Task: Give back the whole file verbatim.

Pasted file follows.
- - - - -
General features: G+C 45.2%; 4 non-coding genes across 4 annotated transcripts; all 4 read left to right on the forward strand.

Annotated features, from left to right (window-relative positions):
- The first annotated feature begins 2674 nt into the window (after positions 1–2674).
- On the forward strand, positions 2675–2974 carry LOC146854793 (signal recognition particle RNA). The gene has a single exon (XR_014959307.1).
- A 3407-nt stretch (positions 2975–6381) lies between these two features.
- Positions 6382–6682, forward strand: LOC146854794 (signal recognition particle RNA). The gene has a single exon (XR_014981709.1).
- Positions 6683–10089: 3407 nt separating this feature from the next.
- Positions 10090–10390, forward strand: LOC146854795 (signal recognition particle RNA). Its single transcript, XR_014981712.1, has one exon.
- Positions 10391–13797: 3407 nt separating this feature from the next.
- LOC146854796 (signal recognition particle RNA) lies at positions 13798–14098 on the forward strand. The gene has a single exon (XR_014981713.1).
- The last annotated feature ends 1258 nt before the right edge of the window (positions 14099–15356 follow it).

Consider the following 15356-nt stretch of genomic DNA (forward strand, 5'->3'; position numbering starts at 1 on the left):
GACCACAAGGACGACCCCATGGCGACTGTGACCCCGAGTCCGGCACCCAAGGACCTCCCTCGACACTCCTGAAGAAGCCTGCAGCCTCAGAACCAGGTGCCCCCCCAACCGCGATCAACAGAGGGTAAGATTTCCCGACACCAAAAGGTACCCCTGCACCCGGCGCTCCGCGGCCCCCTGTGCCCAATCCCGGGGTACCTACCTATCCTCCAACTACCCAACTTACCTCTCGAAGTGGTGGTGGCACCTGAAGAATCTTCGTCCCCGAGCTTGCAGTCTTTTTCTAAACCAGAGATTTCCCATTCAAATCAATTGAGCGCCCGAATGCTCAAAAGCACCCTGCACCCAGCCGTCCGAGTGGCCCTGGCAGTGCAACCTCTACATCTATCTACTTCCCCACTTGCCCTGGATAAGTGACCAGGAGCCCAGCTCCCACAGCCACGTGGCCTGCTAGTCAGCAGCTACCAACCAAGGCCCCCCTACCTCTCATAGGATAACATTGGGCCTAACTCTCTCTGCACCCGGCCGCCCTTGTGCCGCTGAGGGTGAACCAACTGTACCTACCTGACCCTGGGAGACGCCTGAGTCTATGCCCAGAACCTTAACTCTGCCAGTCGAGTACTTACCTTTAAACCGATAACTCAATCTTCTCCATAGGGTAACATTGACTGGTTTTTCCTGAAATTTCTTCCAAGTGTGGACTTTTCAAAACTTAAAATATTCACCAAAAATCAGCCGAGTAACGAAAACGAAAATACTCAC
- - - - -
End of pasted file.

General features: G+C 45.2%; 4 non-coding genes across 4 annotated transcripts; all 4 read left to right on the forward strand.

Annotated features, from left to right (window-relative positions):
- The first annotated feature begins 2674 nt into the window (after positions 1–2674).
- On the forward strand, positions 2675–2974 carry LOC146854793 (signal recognition particle RNA). The gene has a single exon (XR_014959307.1).
- A 3407-nt stretch (positions 2975–6381) lies between these two features.
- Positions 6382–6682, forward strand: LOC146854794 (signal recognition particle RNA). The gene has a single exon (XR_014981709.1).
- Positions 6683–10089: 3407 nt separating this feature from the next.
- Positions 10090–10390, forward strand: LOC146854795 (signal recognition particle RNA). Its single transcript, XR_014981712.1, has one exon.
- Positions 10391–13797: 3407 nt separating this feature from the next.
- LOC146854796 (signal recognition particle RNA) lies at positions 13798–14098 on the forward strand. The gene has a single exon (XR_014981713.1).
- The last annotated feature ends 1258 nt before the right edge of the window (positions 14099–15356 follow it).

Consider the following 15356-nt stretch of genomic DNA (forward strand, 5'->3'; position numbering starts at 1 on the left):
GACCACAAGGACGACCCCATGGCGACTGTGACCCCGAGTCCGGCACCCAAGGACCTCCCTCGACACTCCTGAAGAAGCCTGCAGCCTCAGAACCAGGTGCCCCCCCAACCGCGATCAACAGAGGGTAAGATTTCCCGACACCAAAAGGTACCCCTGCACCCGGCGCTCCGCGGCCCCCTGTGCCCAATCCCGGGGTACCTACCTATCCTCCAACTACCCAACTTACCTCTCGAAGTGGTGGTGGCACCTGAAGAATCTTCGTCCCCGAGCTTGCAGTCTTTTTCTAAACCAGAGATTTCCCATTCAAATCAATTGAGCGCCCGAATGCTCAAAAGCACCCTGCACCCAGCCGTCCGAGTGGCCCTGGCAGTGCAACCTCTACATCTATCTACTTCCCCACTTGCCCTGGATAAGTGACCAGGAGCCCAGCTCCCACAGCCACGTGGCCTGCTAGTCAGCAGCTACCAACCAAGGCCCCCCTACCTCTCATAGGATAACATTGGGCCTAACTCTCTCTGCACCCGGCCGCCCTTGTGCCGCTGAGGGTGAACCAACTGTACCTACCTGACCCTGGGAGACGCCTGAGTCTATGCCCAGAACCTTAACTCTGCCAGTCGAGTACTTACCTTTAAACCGATAACTCAATCTTCTCCATAGGGTAACATTGACTGGTTTTTCCTGAAATTTCTTCCAAGTGTGGACTTTTCAAAACTTAAAATATTCACCAAAAATCAGCCGAGTAACGAAAACGAAAATACTCAC